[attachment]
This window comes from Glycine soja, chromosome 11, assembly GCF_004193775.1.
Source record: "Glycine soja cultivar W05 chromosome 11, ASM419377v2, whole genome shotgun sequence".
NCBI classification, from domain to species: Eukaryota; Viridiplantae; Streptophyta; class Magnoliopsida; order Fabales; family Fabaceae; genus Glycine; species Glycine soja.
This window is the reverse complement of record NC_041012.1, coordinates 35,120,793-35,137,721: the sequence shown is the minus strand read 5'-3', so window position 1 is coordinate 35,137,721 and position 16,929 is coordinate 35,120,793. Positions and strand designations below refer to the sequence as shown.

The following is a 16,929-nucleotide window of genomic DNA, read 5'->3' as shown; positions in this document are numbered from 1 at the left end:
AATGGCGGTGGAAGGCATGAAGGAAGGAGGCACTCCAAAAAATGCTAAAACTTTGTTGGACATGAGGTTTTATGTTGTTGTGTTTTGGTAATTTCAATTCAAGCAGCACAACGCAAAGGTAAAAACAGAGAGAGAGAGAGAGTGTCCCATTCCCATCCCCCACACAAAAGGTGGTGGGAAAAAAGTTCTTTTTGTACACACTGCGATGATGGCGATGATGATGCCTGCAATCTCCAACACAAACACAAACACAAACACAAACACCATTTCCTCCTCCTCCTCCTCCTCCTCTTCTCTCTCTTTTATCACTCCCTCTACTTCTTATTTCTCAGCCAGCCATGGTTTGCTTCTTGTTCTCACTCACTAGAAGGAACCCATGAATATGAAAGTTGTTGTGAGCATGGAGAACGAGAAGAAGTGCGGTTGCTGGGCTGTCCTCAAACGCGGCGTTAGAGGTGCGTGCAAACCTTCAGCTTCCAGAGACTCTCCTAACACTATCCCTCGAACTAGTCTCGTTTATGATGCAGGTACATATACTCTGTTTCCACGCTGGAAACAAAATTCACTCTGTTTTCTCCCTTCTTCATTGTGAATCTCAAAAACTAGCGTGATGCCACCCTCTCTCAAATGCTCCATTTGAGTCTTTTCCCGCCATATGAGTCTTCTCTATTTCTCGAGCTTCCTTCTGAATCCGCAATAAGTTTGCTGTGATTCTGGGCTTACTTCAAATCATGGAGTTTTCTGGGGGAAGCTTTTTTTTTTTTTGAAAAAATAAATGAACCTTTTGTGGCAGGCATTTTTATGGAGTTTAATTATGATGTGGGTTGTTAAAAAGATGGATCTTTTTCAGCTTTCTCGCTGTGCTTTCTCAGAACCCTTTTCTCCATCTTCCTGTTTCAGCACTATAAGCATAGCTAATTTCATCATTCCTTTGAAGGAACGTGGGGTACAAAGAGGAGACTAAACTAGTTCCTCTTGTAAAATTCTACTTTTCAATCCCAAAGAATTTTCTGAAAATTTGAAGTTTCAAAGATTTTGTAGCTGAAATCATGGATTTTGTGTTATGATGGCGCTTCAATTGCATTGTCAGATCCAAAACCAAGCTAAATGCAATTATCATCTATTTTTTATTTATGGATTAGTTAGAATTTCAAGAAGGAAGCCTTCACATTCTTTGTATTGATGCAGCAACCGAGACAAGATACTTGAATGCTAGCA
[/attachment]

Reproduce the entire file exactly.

This window comes from Glycine soja, chromosome 11, assembly GCF_004193775.1.
Source record: "Glycine soja cultivar W05 chromosome 11, ASM419377v2, whole genome shotgun sequence".
NCBI classification, from domain to species: Eukaryota; Viridiplantae; Streptophyta; class Magnoliopsida; order Fabales; family Fabaceae; genus Glycine; species Glycine soja.
This window is the reverse complement of record NC_041012.1, coordinates 35,120,793-35,137,721: the sequence shown is the minus strand read 5'-3', so window position 1 is coordinate 35,137,721 and position 16,929 is coordinate 35,120,793. Positions and strand designations below refer to the sequence as shown.

The following is a 16,929-nucleotide window of genomic DNA, read 5'->3' as shown; positions in this document are numbered from 1 at the left end:
AATGGCGGTGGAAGGCATGAAGGAAGGAGGCACTCCAAAAAATGCTAAAACTTTGTTGGACATGAGGTTTTATGTTGTTGTGTTTTGGTAATTTCAATTCAAGCAGCACAACGCAAAGGTAAAAACAGAGAGAGAGAGAGAGTGTCCCATTCCCATCCCCCACACAAAAGGTGGTGGGAAAAAAGTTCTTTTTGTACACACTGCGATGATGGCGATGATGATGCCTGCAATCTCCAACACAAACACAAACACAAACACAAACACCATTTCCTCCTCCTCCTCCTCCTCCTCTTCTCTCTCTTTTATCACTCCCTCTACTTCTTATTTCTCAGCCAGCCATGGTTTGCTTCTTGTTCTCACTCACTAGAAGGAACCCATGAATATGAAAGTTGTTGTGAGCATGGAGAACGAGAAGAAGTGCGGTTGCTGGGCTGTCCTCAAACGCGGCGTTAGAGGTGCGTGCAAACCTTCAGCTTCCAGAGACTCTCCTAACACTATCCCTCGAACTAGTCTCGTTTATGATGCAGGTACATATACTCTGTTTCCACGCTGGAAACAAAATTCACTCTGTTTTCTCCCTTCTTCATTGTGAATCTCAAAAACTAGCGTGATGCCACCCTCTCTCAAATGCTCCATTTGAGTCTTTTCCCGCCATATGAGTCTTCTCTATTTCTCGAGCTTCCTTCTGAATCCGCAATAAGTTTGCTGTGATTCTGGGCTTACTTCAAATCATGGAGTTTTCTGGGGGAAGCTTTTTTTTTTTTTGAAAAAATAAATGAACCTTTTGTGGCAGGCATTTTTATGGAGTTTAATTATGATGTGGGTTGTTAAAAAGATGGATCTTTTTCAGCTTTCTCGCTGTGCTTTCTCAGAACCCTTTTCTCCATCTTCCTGTTTCAGCACTATAAGCATAGCTAATTTCATCATTCCTTTGAAGGAACGTGGGGTACAAAGAGGAGACTAAACTAGTTCCTCTTGTAAAATTCTACTTTTCAATCCCAAAGAATTTTCTGAAAATTTGAAGTTTCAAAGATTTTGTAGCTGAAATCATGGATTTTGTGTTATGATGGCGCTTCAATTGCATTGTCAGATCCAAAACCAAGCTAAATGCAATTATCATCTATTTTTTATTTATGGATTAGTTAGAATTTCAAGAAGGAAGCCTTCACATTCTTTGTATTGATGCAGCAACCGAGACAAGATACTTGAATGCTAGCA